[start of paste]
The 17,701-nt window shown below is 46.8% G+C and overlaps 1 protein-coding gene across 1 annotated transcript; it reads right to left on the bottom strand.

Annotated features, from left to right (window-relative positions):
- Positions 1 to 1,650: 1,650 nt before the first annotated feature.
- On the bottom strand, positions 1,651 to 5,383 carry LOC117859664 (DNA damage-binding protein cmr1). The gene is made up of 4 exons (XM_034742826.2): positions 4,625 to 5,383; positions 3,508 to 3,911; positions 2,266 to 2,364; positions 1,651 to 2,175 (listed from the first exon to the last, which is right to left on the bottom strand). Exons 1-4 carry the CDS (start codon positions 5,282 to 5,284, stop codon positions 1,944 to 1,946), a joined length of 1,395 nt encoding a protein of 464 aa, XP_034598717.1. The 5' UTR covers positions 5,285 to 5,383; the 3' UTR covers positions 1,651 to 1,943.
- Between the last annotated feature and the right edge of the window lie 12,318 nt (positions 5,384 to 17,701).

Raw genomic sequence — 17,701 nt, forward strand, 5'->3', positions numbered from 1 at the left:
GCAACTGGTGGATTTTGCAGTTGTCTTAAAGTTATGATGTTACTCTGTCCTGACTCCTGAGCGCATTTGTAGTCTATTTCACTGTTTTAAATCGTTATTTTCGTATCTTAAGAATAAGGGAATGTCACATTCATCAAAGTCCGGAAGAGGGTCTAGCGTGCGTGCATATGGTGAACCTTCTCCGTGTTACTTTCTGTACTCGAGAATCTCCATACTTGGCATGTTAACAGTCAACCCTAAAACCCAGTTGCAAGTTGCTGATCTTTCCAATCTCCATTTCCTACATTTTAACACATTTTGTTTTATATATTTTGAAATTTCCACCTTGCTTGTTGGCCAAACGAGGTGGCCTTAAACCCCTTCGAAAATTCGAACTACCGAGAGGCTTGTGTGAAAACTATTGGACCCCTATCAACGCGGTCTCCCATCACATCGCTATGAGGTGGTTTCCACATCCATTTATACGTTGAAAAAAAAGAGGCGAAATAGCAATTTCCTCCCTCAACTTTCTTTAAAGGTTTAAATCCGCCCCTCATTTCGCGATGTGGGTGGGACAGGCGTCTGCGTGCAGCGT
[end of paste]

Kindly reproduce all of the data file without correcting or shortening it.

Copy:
The 17,701-nt window shown below is 46.8% G+C and overlaps 1 protein-coding gene across 1 annotated transcript; it reads right to left on the bottom strand.

Annotated features, from left to right (window-relative positions):
- Positions 1 to 1,650: 1,650 nt before the first annotated feature.
- On the bottom strand, positions 1,651 to 5,383 carry LOC117859664 (DNA damage-binding protein cmr1). The gene is made up of 4 exons (XM_034742826.2): positions 4,625 to 5,383; positions 3,508 to 3,911; positions 2,266 to 2,364; positions 1,651 to 2,175 (listed from the first exon to the last, which is right to left on the bottom strand). Exons 1-4 carry the CDS (start codon positions 5,282 to 5,284, stop codon positions 1,944 to 1,946), a joined length of 1,395 nt encoding a protein of 464 aa, XP_034598717.1. The 5' UTR covers positions 5,285 to 5,383; the 3' UTR covers positions 1,651 to 1,943.
- Between the last annotated feature and the right edge of the window lie 12,318 nt (positions 5,384 to 17,701).

Raw genomic sequence — 17,701 nt, forward strand, 5'->3', positions numbered from 1 at the left:
GCAACTGGTGGATTTTGCAGTTGTCTTAAAGTTATGATGTTACTCTGTCCTGACTCCTGAGCGCATTTGTAGTCTATTTCACTGTTTTAAATCGTTATTTTCGTATCTTAAGAATAAGGGAATGTCACATTCATCAAAGTCCGGAAGAGGGTCTAGCGTGCGTGCATATGGTGAACCTTCTCCGTGTTACTTTCTGTACTCGAGAATCTCCATACTTGGCATGTTAACAGTCAACCCTAAAACCCAGTTGCAAGTTGCTGATCTTTCCAATCTCCATTTCCTACATTTTAACACATTTTGTTTTATATATTTTGAAATTTCCACCTTGCTTGTTGGCCAAACGAGGTGGCCTTAAACCCCTTCGAAAATTCGAACTACCGAGAGGCTTGTGTGAAAACTATTGGACCCCTATCAACGCGGTCTCCCATCACATCGCTATGAGGTGGTTTCCACATCCATTTATACGTTGAAAAAAAAGAGGCGAAATAGCAATTTCCTCCCTCAACTTTCTTTAAAGGTTTAAATCCGCCCCTCATTTCGCGATGTGGGTGGGACAGGCGTCTGCGTGCAGCGT